One of the biggest reasons that people end up in debt, or end up complaining that they don’t have enough money to do what they really want, is that they don’t have their financial priorities straight. If you want to find financial freedom, and be able to have the money to do what’s really important to you, you need to determine your financial priorities, and then spend (and save) according to your priorities.
Determining Your Financial Priorities
The first thing you need to do is figure out what is important to you. Think about what you enjoy doing, and should be taken care of in your life. Some items that need to be taken care of include your housing payment, utility bills and other obligations. However, you might find that you are spending money on eating out for lunch each day, and then upset that there isn’t money to go to the movies. If going to the movies is more important to you than getting a paid-lunch each day, you can change things. Pack a lunch, and use the money you save to go toward an evening or two at the movies.
Take some time to honestly evaluate what motivates you, and what you enjoy. If you won’t be able to afford something all at once, you can make a plan to help you save up for it, by spending less on things that don’t matter as much to you. Be honest as you determine your priorities.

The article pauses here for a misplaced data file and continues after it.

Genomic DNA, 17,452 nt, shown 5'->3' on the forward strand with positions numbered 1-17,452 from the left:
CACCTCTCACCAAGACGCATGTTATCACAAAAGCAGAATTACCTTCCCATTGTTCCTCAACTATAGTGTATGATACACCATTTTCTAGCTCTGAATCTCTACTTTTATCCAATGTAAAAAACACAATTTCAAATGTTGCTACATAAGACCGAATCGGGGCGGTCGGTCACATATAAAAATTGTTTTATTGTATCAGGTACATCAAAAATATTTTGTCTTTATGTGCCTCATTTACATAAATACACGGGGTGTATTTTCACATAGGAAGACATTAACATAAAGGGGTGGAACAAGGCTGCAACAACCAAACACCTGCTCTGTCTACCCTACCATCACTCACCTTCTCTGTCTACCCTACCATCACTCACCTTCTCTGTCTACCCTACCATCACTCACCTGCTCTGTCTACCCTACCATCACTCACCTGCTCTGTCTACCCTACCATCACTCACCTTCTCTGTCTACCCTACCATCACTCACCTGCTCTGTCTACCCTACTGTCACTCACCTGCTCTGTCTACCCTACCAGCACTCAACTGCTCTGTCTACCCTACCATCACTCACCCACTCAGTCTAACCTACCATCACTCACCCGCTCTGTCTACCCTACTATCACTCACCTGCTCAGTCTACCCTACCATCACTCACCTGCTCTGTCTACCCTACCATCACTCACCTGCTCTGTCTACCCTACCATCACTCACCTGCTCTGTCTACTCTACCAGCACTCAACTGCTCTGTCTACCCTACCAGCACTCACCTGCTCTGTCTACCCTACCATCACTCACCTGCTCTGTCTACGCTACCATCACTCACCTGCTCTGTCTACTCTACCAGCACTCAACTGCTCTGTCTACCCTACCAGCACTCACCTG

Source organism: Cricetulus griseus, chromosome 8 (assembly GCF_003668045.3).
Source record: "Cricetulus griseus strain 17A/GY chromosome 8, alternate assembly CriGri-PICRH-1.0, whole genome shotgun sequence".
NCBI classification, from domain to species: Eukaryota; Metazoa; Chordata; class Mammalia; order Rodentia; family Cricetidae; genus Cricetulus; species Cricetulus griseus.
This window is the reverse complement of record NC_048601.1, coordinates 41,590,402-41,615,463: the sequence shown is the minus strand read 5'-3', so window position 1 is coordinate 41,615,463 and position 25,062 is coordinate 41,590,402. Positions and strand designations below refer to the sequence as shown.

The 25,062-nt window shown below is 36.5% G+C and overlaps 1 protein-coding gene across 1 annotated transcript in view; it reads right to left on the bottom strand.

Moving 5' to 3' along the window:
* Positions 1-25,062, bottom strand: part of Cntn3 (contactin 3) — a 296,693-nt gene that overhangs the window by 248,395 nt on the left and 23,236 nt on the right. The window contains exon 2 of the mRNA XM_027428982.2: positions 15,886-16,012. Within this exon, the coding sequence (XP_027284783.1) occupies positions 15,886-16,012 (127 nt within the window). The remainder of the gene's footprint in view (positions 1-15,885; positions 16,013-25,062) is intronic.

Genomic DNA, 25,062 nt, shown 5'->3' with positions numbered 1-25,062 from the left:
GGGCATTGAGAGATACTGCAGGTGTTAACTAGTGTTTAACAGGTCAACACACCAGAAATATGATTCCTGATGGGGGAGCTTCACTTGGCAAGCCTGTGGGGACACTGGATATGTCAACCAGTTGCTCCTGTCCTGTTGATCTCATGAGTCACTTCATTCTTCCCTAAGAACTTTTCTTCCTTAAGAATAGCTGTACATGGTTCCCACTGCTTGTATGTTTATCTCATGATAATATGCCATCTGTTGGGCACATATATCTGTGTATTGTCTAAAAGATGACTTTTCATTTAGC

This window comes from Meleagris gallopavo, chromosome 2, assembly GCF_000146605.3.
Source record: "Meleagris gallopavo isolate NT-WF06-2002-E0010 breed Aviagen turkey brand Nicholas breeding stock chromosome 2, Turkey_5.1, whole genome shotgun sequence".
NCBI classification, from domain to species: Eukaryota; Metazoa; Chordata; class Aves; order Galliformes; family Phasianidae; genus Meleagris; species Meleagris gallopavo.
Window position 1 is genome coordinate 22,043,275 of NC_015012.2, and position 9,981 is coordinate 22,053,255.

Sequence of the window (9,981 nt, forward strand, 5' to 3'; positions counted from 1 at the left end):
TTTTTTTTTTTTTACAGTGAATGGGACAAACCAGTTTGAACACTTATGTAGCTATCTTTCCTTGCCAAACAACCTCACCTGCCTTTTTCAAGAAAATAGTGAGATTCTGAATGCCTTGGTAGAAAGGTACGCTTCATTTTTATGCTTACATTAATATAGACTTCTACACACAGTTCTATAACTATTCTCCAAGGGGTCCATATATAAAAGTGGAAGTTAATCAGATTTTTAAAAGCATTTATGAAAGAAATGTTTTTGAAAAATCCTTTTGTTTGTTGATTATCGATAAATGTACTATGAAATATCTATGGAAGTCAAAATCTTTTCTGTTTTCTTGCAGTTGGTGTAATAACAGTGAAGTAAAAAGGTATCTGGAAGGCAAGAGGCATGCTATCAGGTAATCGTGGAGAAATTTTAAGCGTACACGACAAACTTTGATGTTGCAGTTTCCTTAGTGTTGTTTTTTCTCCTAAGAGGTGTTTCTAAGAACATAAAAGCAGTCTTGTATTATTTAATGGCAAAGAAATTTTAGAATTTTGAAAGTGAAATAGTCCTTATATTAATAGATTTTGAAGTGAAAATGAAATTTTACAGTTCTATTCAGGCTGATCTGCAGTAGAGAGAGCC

Make a Plan to Fund Your Priorities First
After you know what is important to you, and what financial goals you hope to meet in time, you need to plan your spending. Create a plan that will allow you to meet your most important goals first. Make a list of what you spend money on. Make sure your needs — housing, food, transportation to work, clothing — are taken care of first. Then, make sure your obligations, including your debt pay down plan, are covered. Next, consider setting aside money for the future (retirement fund, emergency fund) if that is important to you. Then list the “extras” that you do for fun.
If you are in debt, you might find that you don’t have a lot of money to do some of the “extras” right now. Making paying off your debt a priority, and paying it off as quickly as possible, will free up money for the extras. It can be painful to make these changes, but they need to be accomplished if you are serious about achieving financial freedom.
Once you have your priority list made, with the least important items at the bottom, you can start crossing things off. If you start at the bottom, you are more likely to feel less disgruntled about the items you are “missing” out on. When you get your financial priorities figured out, and stick to a spending plan that covers the most important items first, you will be more likely to feel satisfied with your financial situation, and your life.